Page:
Pop star Moira takes advantage of the frenzy of another flu epidemic to escape her controlling father and reinvent herself as an everyday working girl about to get married. Her wedding planner Krista somehow gets hooked into babysitting Sunny, the daughter of Moira’s work colleague Rob. When Sunny goes missing, Moira and Krista follow Rob into the wastelands, through communes, and around police cordons to find her, Rob knowing that he must confess the truth about Sunny’s mother. Chen builds a credible post-apocalyptic world with a divided US population of those who continue to follow laws in hopes of normalization and those who no longer believe in them after the global flu pandemic. His characters are unique and interesting if not necessarily endearing, and even secondary characters (including the fiancee and his family) maintain their integrity and presence. Dear Readers who love character-driven sci-fi will appreciate Chen’s style. I was fortunate to receive a digital copy of this story by one of my favorite authors from the publisher Mira Books through NetGalley.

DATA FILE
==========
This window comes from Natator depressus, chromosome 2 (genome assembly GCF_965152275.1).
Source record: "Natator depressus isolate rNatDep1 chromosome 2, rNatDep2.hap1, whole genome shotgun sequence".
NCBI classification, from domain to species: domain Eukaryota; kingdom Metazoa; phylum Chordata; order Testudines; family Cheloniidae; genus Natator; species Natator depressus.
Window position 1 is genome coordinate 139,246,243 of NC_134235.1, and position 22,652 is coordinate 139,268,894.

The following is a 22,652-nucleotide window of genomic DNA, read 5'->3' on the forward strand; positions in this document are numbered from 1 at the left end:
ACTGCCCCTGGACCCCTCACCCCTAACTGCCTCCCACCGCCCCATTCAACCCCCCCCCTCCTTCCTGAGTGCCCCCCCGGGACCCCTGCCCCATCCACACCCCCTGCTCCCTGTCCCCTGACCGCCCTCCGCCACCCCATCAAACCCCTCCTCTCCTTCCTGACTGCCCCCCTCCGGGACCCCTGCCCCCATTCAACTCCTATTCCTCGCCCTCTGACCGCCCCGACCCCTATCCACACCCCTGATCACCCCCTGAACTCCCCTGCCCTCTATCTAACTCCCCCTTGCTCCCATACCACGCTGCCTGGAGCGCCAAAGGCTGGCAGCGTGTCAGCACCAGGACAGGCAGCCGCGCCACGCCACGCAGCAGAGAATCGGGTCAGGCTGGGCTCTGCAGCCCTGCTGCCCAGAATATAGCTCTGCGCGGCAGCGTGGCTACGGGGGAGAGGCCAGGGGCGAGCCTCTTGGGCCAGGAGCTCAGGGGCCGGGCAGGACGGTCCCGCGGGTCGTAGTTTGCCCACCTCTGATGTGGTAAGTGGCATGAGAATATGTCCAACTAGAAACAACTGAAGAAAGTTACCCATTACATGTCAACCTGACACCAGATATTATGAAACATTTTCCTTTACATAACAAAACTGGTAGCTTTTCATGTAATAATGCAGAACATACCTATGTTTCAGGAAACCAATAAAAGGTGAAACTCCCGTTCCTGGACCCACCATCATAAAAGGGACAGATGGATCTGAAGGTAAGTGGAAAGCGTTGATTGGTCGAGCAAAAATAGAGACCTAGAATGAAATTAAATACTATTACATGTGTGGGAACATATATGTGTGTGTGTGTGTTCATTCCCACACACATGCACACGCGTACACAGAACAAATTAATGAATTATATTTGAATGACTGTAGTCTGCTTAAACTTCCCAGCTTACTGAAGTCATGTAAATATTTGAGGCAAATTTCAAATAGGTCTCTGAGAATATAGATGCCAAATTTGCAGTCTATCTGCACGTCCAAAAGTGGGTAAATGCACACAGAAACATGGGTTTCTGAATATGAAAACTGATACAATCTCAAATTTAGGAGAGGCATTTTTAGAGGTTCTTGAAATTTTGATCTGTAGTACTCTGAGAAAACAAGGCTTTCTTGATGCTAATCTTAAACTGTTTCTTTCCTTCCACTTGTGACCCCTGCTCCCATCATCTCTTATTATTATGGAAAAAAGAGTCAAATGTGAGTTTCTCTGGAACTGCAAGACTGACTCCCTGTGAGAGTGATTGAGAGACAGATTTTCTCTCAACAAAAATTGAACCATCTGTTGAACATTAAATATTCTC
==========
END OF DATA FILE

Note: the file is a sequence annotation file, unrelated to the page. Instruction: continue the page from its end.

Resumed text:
Mike Chen writes science fiction with feelings. His debut novel Here and Now and Then was part of Bookbub’s Best Science Fiction of 2019 and the Goodreads Choice Awards shortlist. His upcoming book A Beginning at the End (January 14, 2020 from Mira/HarperCollins) has received multiple starred reviews from Publisher’s Weekly, Library Journal, and more. Mike also covers geek culture for outlets such as Tor.com, StarTrek.com, and more, and posts many photos of his dog on social media. Follow him on Twitter/Instagram @mikechenwriter.